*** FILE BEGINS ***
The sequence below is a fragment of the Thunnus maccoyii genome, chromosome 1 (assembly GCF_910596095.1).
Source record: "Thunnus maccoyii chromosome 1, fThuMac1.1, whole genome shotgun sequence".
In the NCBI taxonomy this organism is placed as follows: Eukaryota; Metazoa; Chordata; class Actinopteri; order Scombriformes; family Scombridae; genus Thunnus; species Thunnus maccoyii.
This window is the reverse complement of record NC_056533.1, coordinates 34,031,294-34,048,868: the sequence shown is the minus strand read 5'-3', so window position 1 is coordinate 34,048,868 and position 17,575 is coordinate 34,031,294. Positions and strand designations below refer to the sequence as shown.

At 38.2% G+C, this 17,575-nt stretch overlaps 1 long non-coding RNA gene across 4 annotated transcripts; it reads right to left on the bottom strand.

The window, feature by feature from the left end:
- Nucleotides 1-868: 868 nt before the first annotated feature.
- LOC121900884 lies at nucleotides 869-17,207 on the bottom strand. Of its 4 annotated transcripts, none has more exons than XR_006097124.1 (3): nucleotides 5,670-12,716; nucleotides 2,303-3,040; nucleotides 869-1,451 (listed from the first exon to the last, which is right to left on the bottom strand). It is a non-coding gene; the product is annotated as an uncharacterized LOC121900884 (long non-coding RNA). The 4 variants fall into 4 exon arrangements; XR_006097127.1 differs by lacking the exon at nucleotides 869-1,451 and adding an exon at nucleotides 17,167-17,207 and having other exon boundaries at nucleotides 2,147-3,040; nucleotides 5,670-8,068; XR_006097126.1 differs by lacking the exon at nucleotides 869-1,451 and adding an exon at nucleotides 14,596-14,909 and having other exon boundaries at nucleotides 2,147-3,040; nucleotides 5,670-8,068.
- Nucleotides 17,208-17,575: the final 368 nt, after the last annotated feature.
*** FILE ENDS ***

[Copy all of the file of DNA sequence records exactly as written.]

The sequence below is a fragment of the Thunnus maccoyii genome, chromosome 1 (assembly GCF_910596095.1).
Source record: "Thunnus maccoyii chromosome 1, fThuMac1.1, whole genome shotgun sequence".
In the NCBI taxonomy this organism is placed as follows: Eukaryota; Metazoa; Chordata; class Actinopteri; order Scombriformes; family Scombridae; genus Thunnus; species Thunnus maccoyii.
This window is the reverse complement of record NC_056533.1, coordinates 34,031,294-34,048,868: the sequence shown is the minus strand read 5'-3', so window position 1 is coordinate 34,048,868 and position 17,575 is coordinate 34,031,294. Positions and strand designations below refer to the sequence as shown.

At 38.2% G+C, this 17,575-nt stretch overlaps 1 long non-coding RNA gene across 4 annotated transcripts; it reads right to left on the bottom strand.

The window, feature by feature from the left end:
- Nucleotides 1-868: 868 nt before the first annotated feature.
- LOC121900884 lies at nucleotides 869-17,207 on the bottom strand. Of its 4 annotated transcripts, none has more exons than XR_006097124.1 (3): nucleotides 5,670-12,716; nucleotides 2,303-3,040; nucleotides 869-1,451 (listed from the first exon to the last, which is right to left on the bottom strand). It is a non-coding gene; the product is annotated as an uncharacterized LOC121900884 (long non-coding RNA). The 4 variants fall into 4 exon arrangements; XR_006097127.1 differs by lacking the exon at nucleotides 869-1,451 and adding an exon at nucleotides 17,167-17,207 and having other exon boundaries at nucleotides 2,147-3,040; nucleotides 5,670-8,068; XR_006097126.1 differs by lacking the exon at nucleotides 869-1,451 and adding an exon at nucleotides 14,596-14,909 and having other exon boundaries at nucleotides 2,147-3,040; nucleotides 5,670-8,068.
- Nucleotides 17,208-17,575: the final 368 nt, after the last annotated feature.